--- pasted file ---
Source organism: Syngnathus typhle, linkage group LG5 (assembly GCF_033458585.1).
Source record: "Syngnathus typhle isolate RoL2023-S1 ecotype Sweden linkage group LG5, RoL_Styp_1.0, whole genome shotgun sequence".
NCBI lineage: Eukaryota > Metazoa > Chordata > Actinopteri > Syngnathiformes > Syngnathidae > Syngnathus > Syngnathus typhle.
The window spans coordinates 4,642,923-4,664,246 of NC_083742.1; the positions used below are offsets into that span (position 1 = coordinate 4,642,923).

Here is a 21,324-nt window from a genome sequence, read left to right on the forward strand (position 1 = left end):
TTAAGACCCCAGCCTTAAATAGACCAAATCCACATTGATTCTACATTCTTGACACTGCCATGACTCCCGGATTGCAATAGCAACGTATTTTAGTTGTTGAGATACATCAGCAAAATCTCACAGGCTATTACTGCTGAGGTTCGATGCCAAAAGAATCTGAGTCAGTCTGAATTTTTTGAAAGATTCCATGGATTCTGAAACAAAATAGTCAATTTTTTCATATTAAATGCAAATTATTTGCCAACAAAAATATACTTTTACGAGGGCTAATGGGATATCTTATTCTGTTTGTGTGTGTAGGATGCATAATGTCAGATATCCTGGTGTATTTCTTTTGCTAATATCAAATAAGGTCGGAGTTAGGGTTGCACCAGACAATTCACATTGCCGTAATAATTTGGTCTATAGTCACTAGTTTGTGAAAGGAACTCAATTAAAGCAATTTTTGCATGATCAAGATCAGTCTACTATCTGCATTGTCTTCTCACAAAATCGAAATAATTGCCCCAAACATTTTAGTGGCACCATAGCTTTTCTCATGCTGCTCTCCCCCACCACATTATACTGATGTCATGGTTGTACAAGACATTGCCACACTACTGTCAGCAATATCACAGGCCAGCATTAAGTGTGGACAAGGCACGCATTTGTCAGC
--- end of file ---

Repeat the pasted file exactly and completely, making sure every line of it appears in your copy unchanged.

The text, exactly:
Source organism: Syngnathus typhle, linkage group LG5 (assembly GCF_033458585.1).
Source record: "Syngnathus typhle isolate RoL2023-S1 ecotype Sweden linkage group LG5, RoL_Styp_1.0, whole genome shotgun sequence".
NCBI lineage: Eukaryota > Metazoa > Chordata > Actinopteri > Syngnathiformes > Syngnathidae > Syngnathus > Syngnathus typhle.
The window spans coordinates 4,642,923-4,664,246 of NC_083742.1; the positions used below are offsets into that span (position 1 = coordinate 4,642,923).

Here is a 21,324-nt window from a genome sequence, read left to right on the forward strand (position 1 = left end):
TTAAGACCCCAGCCTTAAATAGACCAAATCCACATTGATTCTACATTCTTGACACTGCCATGACTCCCGGATTGCAATAGCAACGTATTTTAGTTGTTGAGATACATCAGCAAAATCTCACAGGCTATTACTGCTGAGGTTCGATGCCAAAAGAATCTGAGTCAGTCTGAATTTTTTGAAAGATTCCATGGATTCTGAAACAAAATAGTCAATTTTTTCATATTAAATGCAAATTATTTGCCAACAAAAATATACTTTTACGAGGGCTAATGGGATATCTTATTCTGTTTGTGTGTGTAGGATGCATAATGTCAGATATCCTGGTGTATTTCTTTTGCTAATATCAAATAAGGTCGGAGTTAGGGTTGCACCAGACAATTCACATTGCCGTAATAATTTGGTCTATAGTCACTAGTTTGTGAAAGGAACTCAATTAAAGCAATTTTTGCATGATCAAGATCAGTCTACTATCTGCATTGTCTTCTCACAAAATCGAAATAATTGCCCCAAACATTTTAGTGGCACCATAGCTTTTCTCATGCTGCTCTCCCCCACCACATTATACTGATGTCATGGTTGTACAAGACATTGCCACACTACTGTCAGCAATATCACAGGCCAGCATTAAGTGTGGACAAGGCACGCATTTGTCAGC